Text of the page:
• Larry Alexander: A Guiding Force

    POSTED November 16, 2020

If you'd have told a young Larry Alexander, president and CEO of the Detroit Metro Convention & Visitors Bureau (DMCVB), that he’d spend his career making memories, he wouldn’t have believed you. 

Alexander was a pre-med student at University of Houston when he learned his mother was seriously ill. “It became obvious. I couldn’t wait 13 years to launch a career and help my family. I knew I needed a switch. I just didn’t know what to do,” says Alexander. He met with the university’s dean of counseling, who spent a year testing Alexander to help him determine a new career fit.

“He gave me every conceivable test there was. When we finally got to hospitality, I never looked back,” he says. “He said, ‘30 years from now you want to look back and say you enjoyed it.’ And I can honestly say, after nearly 50 years in the industry, I have.”

Since then, he’s worked tirelessly to turn out impressive results. He became Westin Hotels & Resorts’ first African American general manager by the age of 29, and in his 22 years with the DMCVB, he’s helped guide the region through some of its toughest times to build buzz, raise the city’s profile and advocate for the industry. From the establishment of the Detroit Sports Commision and the landing of international events like Super Bowl XL and the NCAA Men’s Final Four, to the stewardship and development of the TCF Center (which saw increased revenue over 500 percent under his leadership) and key bids won for major events and conventions, Alexander has aimed high and delivered through the years.

With the production of award-winning events and the successful push of DMCVB’s “Detroit, America’s Great Comeback City” revitalization-themed campaign (which earned worldwide recognition and helped boost regional tourism) Alexander hasn’t shied away from a creative challenge either. “There’s nothing mundane about this job. It’s that creative side that gives us the opportunity to do something people haven’t seen before,” says Alexander. “Our product has always been our people, and the creativity they bring to the table is what makes the memories people remember for the rest of their lives. It’s not always easy, but that’s where the magic happens. That’s what this work is all about.”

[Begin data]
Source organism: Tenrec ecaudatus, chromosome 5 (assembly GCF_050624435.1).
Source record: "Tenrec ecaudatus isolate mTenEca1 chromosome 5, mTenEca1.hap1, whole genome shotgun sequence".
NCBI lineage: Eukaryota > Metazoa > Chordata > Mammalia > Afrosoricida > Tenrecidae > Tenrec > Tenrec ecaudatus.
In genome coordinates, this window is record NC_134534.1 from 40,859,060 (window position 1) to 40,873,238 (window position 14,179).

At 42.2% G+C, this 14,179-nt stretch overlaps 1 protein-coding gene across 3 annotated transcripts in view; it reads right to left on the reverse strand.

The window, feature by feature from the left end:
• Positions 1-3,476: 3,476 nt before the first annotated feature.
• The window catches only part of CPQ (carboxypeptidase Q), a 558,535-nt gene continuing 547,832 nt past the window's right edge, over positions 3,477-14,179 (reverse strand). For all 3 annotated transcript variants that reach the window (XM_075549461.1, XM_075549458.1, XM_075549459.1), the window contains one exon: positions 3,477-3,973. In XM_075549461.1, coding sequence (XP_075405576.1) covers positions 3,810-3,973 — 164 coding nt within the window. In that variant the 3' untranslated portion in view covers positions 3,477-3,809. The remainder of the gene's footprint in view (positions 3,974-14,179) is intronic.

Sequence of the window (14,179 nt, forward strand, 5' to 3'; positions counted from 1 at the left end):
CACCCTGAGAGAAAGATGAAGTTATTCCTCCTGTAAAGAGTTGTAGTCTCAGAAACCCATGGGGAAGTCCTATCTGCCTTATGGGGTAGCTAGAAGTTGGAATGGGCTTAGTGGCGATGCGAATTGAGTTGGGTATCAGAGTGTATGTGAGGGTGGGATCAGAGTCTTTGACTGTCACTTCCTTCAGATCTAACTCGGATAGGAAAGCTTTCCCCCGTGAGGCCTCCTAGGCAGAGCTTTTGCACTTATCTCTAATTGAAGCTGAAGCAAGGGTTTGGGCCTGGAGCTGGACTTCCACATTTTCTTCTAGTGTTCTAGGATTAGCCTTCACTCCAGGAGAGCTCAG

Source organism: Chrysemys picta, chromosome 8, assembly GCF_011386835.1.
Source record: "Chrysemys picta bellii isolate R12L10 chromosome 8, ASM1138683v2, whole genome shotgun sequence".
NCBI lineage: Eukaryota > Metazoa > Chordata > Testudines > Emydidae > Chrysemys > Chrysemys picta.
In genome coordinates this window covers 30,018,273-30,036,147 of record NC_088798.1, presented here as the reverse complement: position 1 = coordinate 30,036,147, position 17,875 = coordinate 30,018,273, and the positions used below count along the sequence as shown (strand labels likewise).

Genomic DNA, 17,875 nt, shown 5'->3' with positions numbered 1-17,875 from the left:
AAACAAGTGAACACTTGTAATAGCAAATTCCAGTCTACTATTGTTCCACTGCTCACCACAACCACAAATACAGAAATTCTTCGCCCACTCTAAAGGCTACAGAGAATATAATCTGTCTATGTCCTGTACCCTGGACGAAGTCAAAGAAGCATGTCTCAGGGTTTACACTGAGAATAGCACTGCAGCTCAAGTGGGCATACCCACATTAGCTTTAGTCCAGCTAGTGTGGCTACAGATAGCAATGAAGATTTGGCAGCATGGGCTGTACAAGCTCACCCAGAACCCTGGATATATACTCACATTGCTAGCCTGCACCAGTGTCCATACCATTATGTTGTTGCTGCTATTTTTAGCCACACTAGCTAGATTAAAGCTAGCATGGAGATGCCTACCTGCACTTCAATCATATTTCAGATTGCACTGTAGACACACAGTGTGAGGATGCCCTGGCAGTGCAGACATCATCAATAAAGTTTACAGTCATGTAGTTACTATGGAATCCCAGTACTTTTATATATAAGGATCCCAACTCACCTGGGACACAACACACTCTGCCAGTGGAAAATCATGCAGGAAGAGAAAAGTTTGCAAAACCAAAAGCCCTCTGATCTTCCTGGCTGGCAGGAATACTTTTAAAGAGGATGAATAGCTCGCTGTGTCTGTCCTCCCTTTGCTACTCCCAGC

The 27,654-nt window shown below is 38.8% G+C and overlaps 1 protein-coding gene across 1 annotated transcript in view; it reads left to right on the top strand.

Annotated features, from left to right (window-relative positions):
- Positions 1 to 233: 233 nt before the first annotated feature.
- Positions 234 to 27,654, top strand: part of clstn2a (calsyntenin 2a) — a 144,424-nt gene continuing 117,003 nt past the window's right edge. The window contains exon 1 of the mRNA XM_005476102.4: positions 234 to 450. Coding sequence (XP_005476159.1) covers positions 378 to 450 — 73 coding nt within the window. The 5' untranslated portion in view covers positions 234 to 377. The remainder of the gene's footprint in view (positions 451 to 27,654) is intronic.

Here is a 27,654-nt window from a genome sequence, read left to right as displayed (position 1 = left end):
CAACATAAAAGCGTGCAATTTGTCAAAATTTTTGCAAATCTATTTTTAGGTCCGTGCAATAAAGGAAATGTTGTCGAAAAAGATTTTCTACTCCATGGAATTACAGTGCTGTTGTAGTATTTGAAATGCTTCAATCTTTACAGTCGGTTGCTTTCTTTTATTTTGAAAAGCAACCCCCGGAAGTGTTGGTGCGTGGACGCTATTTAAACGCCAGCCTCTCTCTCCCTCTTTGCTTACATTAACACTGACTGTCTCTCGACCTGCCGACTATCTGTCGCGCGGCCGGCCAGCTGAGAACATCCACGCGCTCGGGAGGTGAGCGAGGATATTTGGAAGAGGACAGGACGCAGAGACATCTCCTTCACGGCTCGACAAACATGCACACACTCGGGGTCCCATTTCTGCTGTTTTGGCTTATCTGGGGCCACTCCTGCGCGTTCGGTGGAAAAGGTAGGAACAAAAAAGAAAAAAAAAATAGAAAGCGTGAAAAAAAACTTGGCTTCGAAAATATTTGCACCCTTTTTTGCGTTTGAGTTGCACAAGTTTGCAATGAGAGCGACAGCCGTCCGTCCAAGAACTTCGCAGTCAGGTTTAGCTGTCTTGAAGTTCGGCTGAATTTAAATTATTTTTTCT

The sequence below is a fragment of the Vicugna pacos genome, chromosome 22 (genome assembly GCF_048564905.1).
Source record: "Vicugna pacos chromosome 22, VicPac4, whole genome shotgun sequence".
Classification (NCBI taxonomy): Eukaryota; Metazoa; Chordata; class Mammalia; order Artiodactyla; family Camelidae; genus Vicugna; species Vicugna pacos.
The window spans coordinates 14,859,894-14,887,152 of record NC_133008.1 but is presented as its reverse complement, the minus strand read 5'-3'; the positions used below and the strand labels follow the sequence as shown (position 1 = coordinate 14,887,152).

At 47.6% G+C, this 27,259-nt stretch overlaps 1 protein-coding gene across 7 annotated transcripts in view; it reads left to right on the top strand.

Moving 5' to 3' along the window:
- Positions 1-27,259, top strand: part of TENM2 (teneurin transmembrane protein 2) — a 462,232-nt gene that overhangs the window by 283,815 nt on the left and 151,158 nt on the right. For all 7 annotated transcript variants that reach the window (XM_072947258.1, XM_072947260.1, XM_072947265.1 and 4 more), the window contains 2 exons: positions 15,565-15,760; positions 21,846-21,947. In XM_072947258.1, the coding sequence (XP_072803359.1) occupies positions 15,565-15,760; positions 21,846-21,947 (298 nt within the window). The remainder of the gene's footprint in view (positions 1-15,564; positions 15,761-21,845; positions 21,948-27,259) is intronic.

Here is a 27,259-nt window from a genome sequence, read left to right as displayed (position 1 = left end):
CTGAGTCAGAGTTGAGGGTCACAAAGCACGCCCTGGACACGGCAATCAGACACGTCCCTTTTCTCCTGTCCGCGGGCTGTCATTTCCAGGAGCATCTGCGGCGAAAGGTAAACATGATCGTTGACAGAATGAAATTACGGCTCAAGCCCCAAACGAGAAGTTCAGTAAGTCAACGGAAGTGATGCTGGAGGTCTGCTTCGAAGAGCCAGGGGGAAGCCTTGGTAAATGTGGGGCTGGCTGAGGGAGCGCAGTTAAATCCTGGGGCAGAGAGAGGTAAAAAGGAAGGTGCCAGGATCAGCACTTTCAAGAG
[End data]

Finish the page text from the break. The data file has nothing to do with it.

No matter the task at hand, Alexander has approached his work knowing what matters most. “I know this industry is a 24/7 job, but in a fast-paced world where we’re communicating more by fingers and thumbs than face-to-face, we’ve got to remember it’s about the people we’re trying to connect and the people who helped get us there,” he says. “I’ve been fortunate to work with some incredibly talented people and I’m grateful to every one of them for being a part of that work.”

As Alexander prepares for retirement, he most looks forward to a bit of travel and some uninterrupted time with his family. “It’s all been a truly rewarding, enjoyable journey. I can honestly say that. And I’m looking forward to this next adventure as much as the last."

Unprecedented times call for strategic measures. With so many planners wondering how best to plan for the event-specific challenges posed by COVID- 19, industry leaders and top associations have stepped up to offer a road map with trainings on everything from cleaning protocols to new contract clauses.


When attending a conference became synonymous with staying at home, companies had to determine a new way to leave an impression on attendees. As the choice of venue, decor, and many other physical elements of in-person events were no longer contenders, co-owners Susan Turnock and Heather Arak-Kanofsky of Gifts for the Good Life knew that they could supply the part that still makes an impact.


When it comes to planning events, planners must be choosy when determining the venue. Setting priorities like location, size, and technological capabilities sets them up for a successful event, but often forces them to weed out dozens of venues due to their limitations. Although sometimes, a venue comes along that provides the perfect location, high-speed technology, and much more without having to compromise.